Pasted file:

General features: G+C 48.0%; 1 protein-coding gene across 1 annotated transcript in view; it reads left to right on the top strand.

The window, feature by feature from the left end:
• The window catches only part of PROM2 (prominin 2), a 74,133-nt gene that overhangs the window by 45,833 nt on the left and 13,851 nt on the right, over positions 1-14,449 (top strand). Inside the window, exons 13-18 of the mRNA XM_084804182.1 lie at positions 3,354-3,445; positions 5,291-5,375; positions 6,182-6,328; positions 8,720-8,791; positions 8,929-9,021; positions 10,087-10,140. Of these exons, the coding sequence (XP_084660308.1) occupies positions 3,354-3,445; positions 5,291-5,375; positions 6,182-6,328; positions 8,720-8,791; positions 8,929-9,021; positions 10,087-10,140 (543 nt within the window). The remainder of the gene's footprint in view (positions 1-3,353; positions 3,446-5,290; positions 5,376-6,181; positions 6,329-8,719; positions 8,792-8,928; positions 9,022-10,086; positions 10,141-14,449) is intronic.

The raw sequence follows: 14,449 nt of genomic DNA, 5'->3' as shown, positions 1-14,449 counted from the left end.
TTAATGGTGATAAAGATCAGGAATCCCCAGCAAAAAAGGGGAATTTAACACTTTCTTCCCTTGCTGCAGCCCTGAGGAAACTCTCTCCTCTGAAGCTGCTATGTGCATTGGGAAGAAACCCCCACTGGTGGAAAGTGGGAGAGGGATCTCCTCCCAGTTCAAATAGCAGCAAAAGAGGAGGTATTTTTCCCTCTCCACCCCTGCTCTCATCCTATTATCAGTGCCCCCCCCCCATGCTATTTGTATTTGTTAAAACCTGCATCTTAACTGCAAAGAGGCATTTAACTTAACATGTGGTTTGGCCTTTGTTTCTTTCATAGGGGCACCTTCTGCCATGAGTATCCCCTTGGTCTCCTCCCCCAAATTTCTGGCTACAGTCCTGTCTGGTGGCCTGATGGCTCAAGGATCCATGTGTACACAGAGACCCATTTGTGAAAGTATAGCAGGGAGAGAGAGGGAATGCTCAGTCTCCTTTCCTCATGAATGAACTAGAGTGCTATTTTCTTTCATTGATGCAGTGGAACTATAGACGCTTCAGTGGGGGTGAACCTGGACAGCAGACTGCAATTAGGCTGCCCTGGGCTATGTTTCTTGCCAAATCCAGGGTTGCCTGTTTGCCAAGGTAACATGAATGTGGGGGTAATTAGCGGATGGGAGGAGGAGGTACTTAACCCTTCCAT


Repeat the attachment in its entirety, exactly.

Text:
General features: G+C 48.0%; 1 protein-coding gene across 1 annotated transcript in view; it reads left to right on the top strand.

The window, feature by feature from the left end:
• The window catches only part of PROM2 (prominin 2), a 74,133-nt gene that overhangs the window by 45,833 nt on the left and 13,851 nt on the right, over positions 1-14,449 (top strand). Inside the window, exons 13-18 of the mRNA XM_084804182.1 lie at positions 3,354-3,445; positions 5,291-5,375; positions 6,182-6,328; positions 8,720-8,791; positions 8,929-9,021; positions 10,087-10,140. Of these exons, the coding sequence (XP_084660308.1) occupies positions 3,354-3,445; positions 5,291-5,375; positions 6,182-6,328; positions 8,720-8,791; positions 8,929-9,021; positions 10,087-10,140 (543 nt within the window). The remainder of the gene's footprint in view (positions 1-3,353; positions 3,446-5,290; positions 5,376-6,181; positions 6,329-8,719; positions 8,792-8,928; positions 9,022-10,086; positions 10,141-14,449) is intronic.

The raw sequence follows: 14,449 nt of genomic DNA, 5'->3' as shown, positions 1-14,449 counted from the left end.
TTAATGGTGATAAAGATCAGGAATCCCCAGCAAAAAAGGGGAATTTAACACTTTCTTCCCTTGCTGCAGCCCTGAGGAAACTCTCTCCTCTGAAGCTGCTATGTGCATTGGGAAGAAACCCCCACTGGTGGAAAGTGGGAGAGGGATCTCCTCCCAGTTCAAATAGCAGCAAAAGAGGAGGTATTTTTCCCTCTCCACCCCTGCTCTCATCCTATTATCAGTGCCCCCCCCCCATGCTATTTGTATTTGTTAAAACCTGCATCTTAACTGCAAAGAGGCATTTAACTTAACATGTGGTTTGGCCTTTGTTTCTTTCATAGGGGCACCTTCTGCCATGAGTATCCCCTTGGTCTCCTCCCCCAAATTTCTGGCTACAGTCCTGTCTGGTGGCCTGATGGCTCAAGGATCCATGTGTACACAGAGACCCATTTGTGAAAGTATAGCAGGGAGAGAGAGGGAATGCTCAGTCTCCTTTCCTCATGAATGAACTAGAGTGCTATTTTCTTTCATTGATGCAGTGGAACTATAGACGCTTCAGTGGGGGTGAACCTGGACAGCAGACTGCAATTAGGCTGCCCTGGGCTATGTTTCTTGCCAAATCCAGGGTTGCCTGTTTGCCAAGGTAACATGAATGTGGGGGTAATTAGCGGATGGGAGGAGGAGGTACTTAACCCTTCCAT